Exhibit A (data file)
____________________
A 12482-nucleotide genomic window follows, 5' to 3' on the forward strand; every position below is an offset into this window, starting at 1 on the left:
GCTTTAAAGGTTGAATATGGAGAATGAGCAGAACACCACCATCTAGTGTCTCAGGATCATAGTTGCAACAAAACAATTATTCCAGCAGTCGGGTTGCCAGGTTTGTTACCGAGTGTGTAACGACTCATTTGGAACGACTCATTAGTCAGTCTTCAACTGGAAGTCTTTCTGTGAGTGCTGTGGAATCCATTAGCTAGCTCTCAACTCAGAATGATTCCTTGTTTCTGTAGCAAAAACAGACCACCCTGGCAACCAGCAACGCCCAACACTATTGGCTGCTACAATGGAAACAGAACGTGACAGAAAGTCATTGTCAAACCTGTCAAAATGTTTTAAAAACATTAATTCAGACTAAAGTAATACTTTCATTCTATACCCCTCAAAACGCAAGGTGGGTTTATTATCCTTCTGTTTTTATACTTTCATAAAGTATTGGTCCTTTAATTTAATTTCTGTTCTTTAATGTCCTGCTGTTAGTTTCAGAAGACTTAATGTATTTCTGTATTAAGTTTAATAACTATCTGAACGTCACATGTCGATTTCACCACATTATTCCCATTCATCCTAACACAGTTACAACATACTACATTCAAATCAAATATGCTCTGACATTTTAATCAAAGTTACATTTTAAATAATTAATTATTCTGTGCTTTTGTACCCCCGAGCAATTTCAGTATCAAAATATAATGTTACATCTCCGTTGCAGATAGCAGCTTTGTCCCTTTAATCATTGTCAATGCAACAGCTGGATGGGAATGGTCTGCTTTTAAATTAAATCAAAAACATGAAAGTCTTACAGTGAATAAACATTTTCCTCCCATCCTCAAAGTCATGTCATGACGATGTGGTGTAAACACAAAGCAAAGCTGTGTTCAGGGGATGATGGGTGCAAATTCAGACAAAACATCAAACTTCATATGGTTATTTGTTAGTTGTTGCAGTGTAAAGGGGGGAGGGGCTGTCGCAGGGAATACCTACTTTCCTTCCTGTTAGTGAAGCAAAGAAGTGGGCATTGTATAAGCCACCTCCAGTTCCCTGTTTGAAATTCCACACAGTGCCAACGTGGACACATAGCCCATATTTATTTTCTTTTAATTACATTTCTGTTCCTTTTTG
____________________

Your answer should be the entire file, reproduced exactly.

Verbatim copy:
A 12482-nucleotide genomic window follows, 5' to 3' on the forward strand; every position below is an offset into this window, starting at 1 on the left:
GCTTTAAAGGTTGAATATGGAGAATGAGCAGAACACCACCATCTAGTGTCTCAGGATCATAGTTGCAACAAAACAATTATTCCAGCAGTCGGGTTGCCAGGTTTGTTACCGAGTGTGTAACGACTCATTTGGAACGACTCATTAGTCAGTCTTCAACTGGAAGTCTTTCTGTGAGTGCTGTGGAATCCATTAGCTAGCTCTCAACTCAGAATGATTCCTTGTTTCTGTAGCAAAAACAGACCACCCTGGCAACCAGCAACGCCCAACACTATTGGCTGCTACAATGGAAACAGAACGTGACAGAAAGTCATTGTCAAACCTGTCAAAATGTTTTAAAAACATTAATTCAGACTAAAGTAATACTTTCATTCTATACCCCTCAAAACGCAAGGTGGGTTTATTATCCTTCTGTTTTTATACTTTCATAAAGTATTGGTCCTTTAATTTAATTTCTGTTCTTTAATGTCCTGCTGTTAGTTTCAGAAGACTTAATGTATTTCTGTATTAAGTTTAATAACTATCTGAACGTCACATGTCGATTTCACCACATTATTCCCATTCATCCTAACACAGTTACAACATACTACATTCAAATCAAATATGCTCTGACATTTTAATCAAAGTTACATTTTAAATAATTAATTATTCTGTGCTTTTGTACCCCCGAGCAATTTCAGTATCAAAATATAATGTTACATCTCCGTTGCAGATAGCAGCTTTGTCCCTTTAATCATTGTCAATGCAACAGCTGGATGGGAATGGTCTGCTTTTAAATTAAATCAAAAACATGAAAGTCTTACAGTGAATAAACATTTTCCTCCCATCCTCAAAGTCATGTCATGACGATGTGGTGTAAACACAAAGCAAAGCTGTGTTCAGGGGATGATGGGTGCAAATTCAGACAAAACATCAAACTTCATATGGTTATTTGTTAGTTGTTGCAGTGTAAAGGGGGGAGGGGCTGTCGCAGGGAATACCTACTTTCCTTCCTGTTAGTGAAGCAAAGAAGTGGGCATTGTATAAGCCACCTCCAGTTCCCTGTTTGAAATTCCACACAGTGCCAACGTGGACACATAGCCCATATTTATTTTCTTTTAATTACATTTCTGTTCCTTTTTG